While often decried or pushed down as a minor factor in the performance of commercial teams, salary (and especially variable salary) nevertheless remains the great particularity of the commercial sector. This is mainly because incentive compensation for sales team is around 30% on average, compared to 10% for other senior staff. So why isn’t your bonus scheme doing its job as a motivational tool? Can incentive compensation improve commercial performance?
To answer these questions, we need to look at the types of incentive plans on offer. In 2015, a study carried out by Uptoo found that 83% of sales force had achieved their bonus targets. The targets used in these plans are often poorly-set, capped, or collective, and in many cases end up being assimilated into the fixed salary. The risk here is creating an insider/outsider system when it comes to the few employees who do not receive their bonuses. In short, the bonus scheme is not flexible enough, and remains too blinkered to perform properly in French companies - especially SME.
HOWEVER, A COMPENSATION SCHEME IS THE MOST EFFECTIVE SOLUTION ACCORDING TO SALES FORCE THEMSELVES
Sales force are in no doubt: 60% of them consider salary to be a factor in their personal development.
Regardless of the level of bonus awarded to your employees, your compensation system must serve your business development strategy and be the driving force behind your sales force. Specialists generally say that fixed pay rewards job skills, while incentive rewards sales performance.
It’s true that a variable salary segment can motivate employees and open up a gap between stronger and weaker sales agents. This is being said, it’s important not to underestimate the motivational aspect of the employee’s fixed salary - this segment of their compensation helps maintain your commercial teams’ level of confidence, particularly during testing economic periods.
FINDING THE RIGHT RATIO OF FIXED/VARIABLE SALARY TO INCENTIVIZE YOUR TEAM
The art of attractive compensation lies in defining the proper breakdown between fixed and variable salary. If you aim for 60% of an employee’s salary to come from the variable portion, you’ll get results right off the bat. However, this option carries a significant risk of damaging client relations and the company’s long-term vision. Another risk is employee defection and high team turnover if the results are too difficult to obtain. Conversely, if your compensation system is 100% fixed salary, there’s no performance incentive at all. For these reasons, the usual ratio, for BtoB, is around 70 - 80% fixed salary and 20 - 30% variable pay.
CRITERIA FOR DEFINING THE RIGHT LEVEL OF INCENTIVE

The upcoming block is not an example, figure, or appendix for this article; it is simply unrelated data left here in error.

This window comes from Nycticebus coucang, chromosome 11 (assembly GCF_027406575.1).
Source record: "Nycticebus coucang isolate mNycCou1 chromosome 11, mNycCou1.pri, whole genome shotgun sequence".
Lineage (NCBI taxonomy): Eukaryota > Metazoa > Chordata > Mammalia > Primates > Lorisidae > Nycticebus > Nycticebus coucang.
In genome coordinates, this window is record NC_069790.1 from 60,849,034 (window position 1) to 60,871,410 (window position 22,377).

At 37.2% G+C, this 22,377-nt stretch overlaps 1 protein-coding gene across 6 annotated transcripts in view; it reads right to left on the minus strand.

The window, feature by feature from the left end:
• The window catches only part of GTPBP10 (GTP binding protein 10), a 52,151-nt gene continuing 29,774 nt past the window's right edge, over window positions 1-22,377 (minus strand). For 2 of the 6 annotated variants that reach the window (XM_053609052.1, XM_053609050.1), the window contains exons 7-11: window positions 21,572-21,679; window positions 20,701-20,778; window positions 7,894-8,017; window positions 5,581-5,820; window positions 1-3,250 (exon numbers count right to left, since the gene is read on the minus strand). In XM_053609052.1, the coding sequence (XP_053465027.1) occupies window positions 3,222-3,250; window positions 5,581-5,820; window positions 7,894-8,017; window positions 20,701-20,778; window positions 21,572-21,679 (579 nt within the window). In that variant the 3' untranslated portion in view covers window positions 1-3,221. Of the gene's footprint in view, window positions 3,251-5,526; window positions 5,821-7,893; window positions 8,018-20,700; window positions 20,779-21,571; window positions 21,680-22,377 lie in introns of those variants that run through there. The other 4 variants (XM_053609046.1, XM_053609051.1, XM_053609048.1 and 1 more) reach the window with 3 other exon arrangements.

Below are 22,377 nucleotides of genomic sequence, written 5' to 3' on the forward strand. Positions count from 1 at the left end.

Several criteria must be taken into account in order to successfully define the level of bonus to improve sales performance. First and foremost is supply and demand: if your sector is in good economic health, your sales force will be able to negotiate a higher fixed salary.
The length of your sales cycle is another factor. If the cycle is short, variable pay targets can be quickly achieved. This makes it easier to adopt a higher proportion of incentive - between 30 - 40% of total compensation. Conversely, over long performance cycles the proportion of fixed salary tends to be higher (usually above 80%). The remaining criteria will depend on your company objectives: do you want to focus on quantitative or qualitative objectives? Individual or collective targets? Short or long term?
SHOULD INCENTIVE BE CAPPED ?
Non-capped bonuses certainly have a motivational appeal to sales forces, as they mean there’s no limit to the results that can be obtained over a set period. For supporters of this approach, it’s a win-win in which the sales force’s performance can’t hurt the company’s margins. Those who favour capped bonuses respond that setting limits avoids creating huge disparities between the salaries of their sales team, and can soften the impact of exceptional events (both upturns and downturns). Neither system is right or wrong: the key is knowing how to sustain the motivational aspect of your compensation system, which must be viewed by team as fair and equitable - and above all, easy to understand.
ALREADY HAVE A COMPENSATION PLAN IN PLACE? SOLUTIONS TO HELP TAKE THINGS FURTHER AND IMPROVE YOUR COMMERCIAL PERFORMANCE
It can be useful to re-evaluate your compensation plan based on your sales results. Are you getting the results you hoped for ? Do you feel you’re underperforming? Are your targets always realistic given the conditions at hand? Have you modified your commercial strategy? Are you developing a new product or service package? Are you moving into a new market? A compensation plan will always require a few adjustments in order to remain coherent. The online simulation tool provided by comment-remunerer.com allows you to define your guiding lines for variable pay, find the solutions that are best adapted to your needs and stay within your budget.
Whatever the circumstances, a good bonus scheme is one that is clearly understood by your sales teams. That’s why it’s so important to communicate effectively regarding your variable pay schemes, showing your staff that you have carefully considered the various possibilities and, of course, allowing your sales teams to play a role in the decision. The next stage is driving your sales team to succeed via this variable pay scheme. Steering your teams’ commercial performance is often discussed in terms of incentives, but are you doing enough to motivate your teams through incentive compensation?
In order to take this aspect of your strategy to the next level and seek out an improved commercial performance, you can also consult the white paper on best practices for defining and administering a bonus scheme.